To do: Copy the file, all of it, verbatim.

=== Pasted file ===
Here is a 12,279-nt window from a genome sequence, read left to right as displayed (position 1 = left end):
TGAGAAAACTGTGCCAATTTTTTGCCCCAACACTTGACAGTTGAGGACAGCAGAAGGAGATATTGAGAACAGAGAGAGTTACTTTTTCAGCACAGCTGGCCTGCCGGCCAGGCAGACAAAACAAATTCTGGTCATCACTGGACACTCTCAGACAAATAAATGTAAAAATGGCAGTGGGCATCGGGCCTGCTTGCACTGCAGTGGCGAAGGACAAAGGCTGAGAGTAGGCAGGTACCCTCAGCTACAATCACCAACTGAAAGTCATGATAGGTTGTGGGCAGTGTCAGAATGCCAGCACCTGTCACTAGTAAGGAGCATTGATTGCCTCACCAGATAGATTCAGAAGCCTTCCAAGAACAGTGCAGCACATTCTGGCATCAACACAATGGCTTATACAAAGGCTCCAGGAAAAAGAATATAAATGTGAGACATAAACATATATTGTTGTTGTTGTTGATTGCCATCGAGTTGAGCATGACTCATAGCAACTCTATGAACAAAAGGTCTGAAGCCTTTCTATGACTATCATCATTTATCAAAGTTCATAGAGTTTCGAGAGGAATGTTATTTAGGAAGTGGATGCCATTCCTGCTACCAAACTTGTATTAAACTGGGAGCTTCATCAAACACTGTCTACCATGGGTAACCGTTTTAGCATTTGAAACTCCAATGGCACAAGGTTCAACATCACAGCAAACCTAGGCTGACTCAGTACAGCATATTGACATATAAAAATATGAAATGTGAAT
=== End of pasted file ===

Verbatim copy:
Here is a 12,279-nt window from a genome sequence, read left to right as displayed (position 1 = left end):
TGAGAAAACTGTGCCAATTTTTTGCCCCAACACTTGACAGTTGAGGACAGCAGAAGGAGATATTGAGAACAGAGAGAGTTACTTTTTCAGCACAGCTGGCCTGCCGGCCAGGCAGACAAAACAAATTCTGGTCATCACTGGACACTCTCAGACAAATAAATGTAAAAATGGCAGTGGGCATCGGGCCTGCTTGCACTGCAGTGGCGAAGGACAAAGGCTGAGAGTAGGCAGGTACCCTCAGCTACAATCACCAACTGAAAGTCATGATAGGTTGTGGGCAGTGTCAGAATGCCAGCACCTGTCACTAGTAAGGAGCATTGATTGCCTCACCAGATAGATTCAGAAGCCTTCCAAGAACAGTGCAGCACATTCTGGCATCAACACAATGGCTTATACAAAGGCTCCAGGAAAAAGAATATAAATGTGAGACATAAACATATATTGTTGTTGTTGTTGATTGCCATCGAGTTGAGCATGACTCATAGCAACTCTATGAACAAAAGGTCTGAAGCCTTTCTATGACTATCATCATTTATCAAAGTTCATAGAGTTTCGAGAGGAATGTTATTTAGGAAGTGGATGCCATTCCTGCTACCAAACTTGTATTAAACTGGGAGCTTCATCAAACACTGTCTACCATGGGTAACCGTTTTAGCATTTGAAACTCCAATGGCACAAGGTTCAACATCACAGCAAACCTAGGCTGACTCAGTACAGCATATTGACATATAAAAATATGAAATGTGAAT